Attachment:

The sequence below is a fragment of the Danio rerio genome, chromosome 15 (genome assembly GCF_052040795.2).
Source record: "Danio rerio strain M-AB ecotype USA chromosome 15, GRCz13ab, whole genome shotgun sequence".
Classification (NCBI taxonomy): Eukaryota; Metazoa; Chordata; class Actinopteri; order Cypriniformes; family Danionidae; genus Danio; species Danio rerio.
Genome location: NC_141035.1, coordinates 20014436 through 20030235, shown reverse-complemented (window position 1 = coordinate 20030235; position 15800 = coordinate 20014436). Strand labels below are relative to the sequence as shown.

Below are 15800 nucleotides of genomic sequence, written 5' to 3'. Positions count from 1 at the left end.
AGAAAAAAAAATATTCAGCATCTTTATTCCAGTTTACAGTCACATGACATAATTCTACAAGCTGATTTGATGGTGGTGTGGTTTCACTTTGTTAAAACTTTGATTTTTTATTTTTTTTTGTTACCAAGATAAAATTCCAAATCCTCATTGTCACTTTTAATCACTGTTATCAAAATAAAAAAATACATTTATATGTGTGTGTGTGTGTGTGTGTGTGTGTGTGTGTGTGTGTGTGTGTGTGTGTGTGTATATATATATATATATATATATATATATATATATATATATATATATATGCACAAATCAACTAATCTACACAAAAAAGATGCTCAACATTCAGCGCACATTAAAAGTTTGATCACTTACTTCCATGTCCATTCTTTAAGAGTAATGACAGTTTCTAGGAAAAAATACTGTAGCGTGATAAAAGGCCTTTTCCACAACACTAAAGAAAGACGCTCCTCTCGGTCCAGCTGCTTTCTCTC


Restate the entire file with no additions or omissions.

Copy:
The sequence below is a fragment of the Danio rerio genome, chromosome 15 (genome assembly GCF_052040795.2).
Source record: "Danio rerio strain M-AB ecotype USA chromosome 15, GRCz13ab, whole genome shotgun sequence".
Classification (NCBI taxonomy): Eukaryota; Metazoa; Chordata; class Actinopteri; order Cypriniformes; family Danionidae; genus Danio; species Danio rerio.
Genome location: NC_141035.1, coordinates 20014436 through 20030235, shown reverse-complemented (window position 1 = coordinate 20030235; position 15800 = coordinate 20014436). Strand labels below are relative to the sequence as shown.

Below are 15800 nucleotides of genomic sequence, written 5' to 3'. Positions count from 1 at the left end.
AGAAAAAAAAATATTCAGCATCTTTATTCCAGTTTACAGTCACATGACATAATTCTACAAGCTGATTTGATGGTGGTGTGGTTTCACTTTGTTAAAACTTTGATTTTTTATTTTTTTTTGTTACCAAGATAAAATTCCAAATCCTCATTGTCACTTTTAATCACTGTTATCAAAATAAAAAAATACATTTATATGTGTGTGTGTGTGTGTGTGTGTGTGTGTGTGTGTGTGTGTGTGTGTGTGTGTGTATATATATATATATATATATATATATATATATATATATATATATATATGCACAAATCAACTAATCTACACAAAAAAGATGCTCAACATTCAGCGCACATTAAAAGTTTGATCACTTACTTCCATGTCCATTCTTTAAGAGTAATGACAGTTTCTAGGAAAAAATACTGTAGCGTGATAAAAGGCCTTTTCCACAACACTAAAGAAAGACGCTCCTCTCGGTCCAGCTGCTTTCTCTC